The Google Diet: How to Use Google's Cafeteria Tricks to Lose Weight

Find out how Google made its employees healthier and how you can use those same diet tips to lose weight and make healthier food choices at home.

Google is on a mission and it has nothing to do with searching the Web or social networking. This tech giant is dedicated to helping its employees make better food choices. Not surprisingly, its philosophy is based on the latest behavioral research (much of it out of Cornell University) that finds that if you gently steer people toward healthy eats, they’ll naturally choose them. And Google has measured the results. “Removing all bad foods and only offering healthy foods may sound like a good idea but it only alienates employees, causing backlash,” says David Just, Ph.D., an associate professor of behavioral economics at Cornell University. “You’ll have much more success if you subtly nudge them in the right direction instead.” Read on to see how Google set up its cafeterias to encourage healthy eating and how you can create your own diet-friendly kitchen at home.

Karen Ansel, M.S., R.D.


1. Focus on Produce

1. Focus on Produce

Walk into any Google café and the very first thing you’ll see is the salad bar. Not only that, an inviting fruit bowl is strategically located in the middle of the center island. “Visibility is extremely important,” says Just. “Whatever you see first is what you’re likely to start thinking about.” In one short month, the number of Googlers munching on fresh fruit climbed by two-thirds.

Do It at Home: Fill the center shelf of your fridge with loads of freshly cut veggies or leave a stocked fruit bowl out on your counter.


2. Downsize Your Plate

2. Downsize Your Plate

Do It at Home: Swap oversized dinner plates for 7" salad plates

Research led by Brian Wansink of Cornell’s Food and Brand Lab shows the bigger your dish, the more food you’re likely to pile on it. That’s why Google offers an option of a standard-size plate or a slightly smaller one. Directly above the plates hangs a sign with a gentle reminder that people who use larger plates tend to eat more. The result: a 32 percent uptick in small-plate use.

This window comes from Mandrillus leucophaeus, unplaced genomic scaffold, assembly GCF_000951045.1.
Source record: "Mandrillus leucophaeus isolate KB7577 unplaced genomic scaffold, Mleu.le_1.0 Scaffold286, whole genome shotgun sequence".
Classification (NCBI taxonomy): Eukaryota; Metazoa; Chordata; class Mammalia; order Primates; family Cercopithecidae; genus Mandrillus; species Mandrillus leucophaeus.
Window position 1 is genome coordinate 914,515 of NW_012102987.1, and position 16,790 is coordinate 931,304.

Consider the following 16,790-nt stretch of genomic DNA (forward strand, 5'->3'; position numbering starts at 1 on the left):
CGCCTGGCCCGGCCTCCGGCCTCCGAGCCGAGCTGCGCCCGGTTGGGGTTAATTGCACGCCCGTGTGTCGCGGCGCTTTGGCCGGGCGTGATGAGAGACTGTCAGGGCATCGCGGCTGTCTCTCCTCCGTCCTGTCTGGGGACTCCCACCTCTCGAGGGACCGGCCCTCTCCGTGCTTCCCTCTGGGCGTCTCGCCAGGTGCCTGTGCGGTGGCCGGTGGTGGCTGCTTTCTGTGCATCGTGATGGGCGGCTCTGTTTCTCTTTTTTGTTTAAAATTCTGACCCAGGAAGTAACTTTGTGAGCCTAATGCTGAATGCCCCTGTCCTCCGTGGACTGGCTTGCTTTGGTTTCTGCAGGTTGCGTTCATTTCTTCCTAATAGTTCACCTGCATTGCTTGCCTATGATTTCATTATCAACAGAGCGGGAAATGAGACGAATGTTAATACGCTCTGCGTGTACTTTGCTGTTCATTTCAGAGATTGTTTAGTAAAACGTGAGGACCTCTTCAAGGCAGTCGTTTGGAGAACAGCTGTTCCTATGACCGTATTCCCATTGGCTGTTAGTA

3. Stick with Portions

3. Stick with Portions

While buffet-style is still the norm, Google is test-driving pre-plated meals that spell out the exact number of calories in each dish. This move should have big benefits for waist-conscious workers. In a Diabetes, Obesity and Metabolism study, researchers at the University of Illinois found that overweight men who ate a pre-packaged low-calorie entree for lunch and dinner lost 45% more weight than a group who were instructed to eat the same amount of calories, but prepared all of their own foods.

Do It at Home: Prepare a stash of healthy, pre-portioned, ready-to-go meals to have on hand for instant portion control.


4. Limit Liquid Calories

4. Limit Liquid Calories

Sure, soda and juice are still in café refrigerator cases, but if Googlers want them they’ll have to step off the food line to get them. But, they’re unlikely to bother. Long before workers ever reach for a sweetened drink they’ll find vats of filtered water conveniently positioned on café countertops right alongside the food. Simply placing bottled water on an eye-level shelf in the fridge and bumping soda to a lower shelf boosted H2O intake by 47 percent.

Do It at Home: Not a fan of plain water? Keep a pitcher of water with a slice of lemon in your fridge.


5. Hide the Sweets

5. Hide the Sweets

At Google, sweets aren’t taboo but they are harder to find in the cafeteria. Not a bad move considering one study—also led by Wansink—found people wolf down more than twice as many chocolates when they’re right in front of them compared to when they’re farther away (6 feet) and covered. Candy, once housed in clear dispensers at eye level, used to be a serious temptation. Not anymore. Now it’s tucked away in opaque containers, on a lowly bottom shelf, an about-face that cut candy consumption by 9 percent in one week.

Do It at Home: Stash snacks like chips, cookies or cereal in a cabinet. People who do this tend to weigh 15 to 20 pounds less than people who store snacks on their kitchen counters, says Just.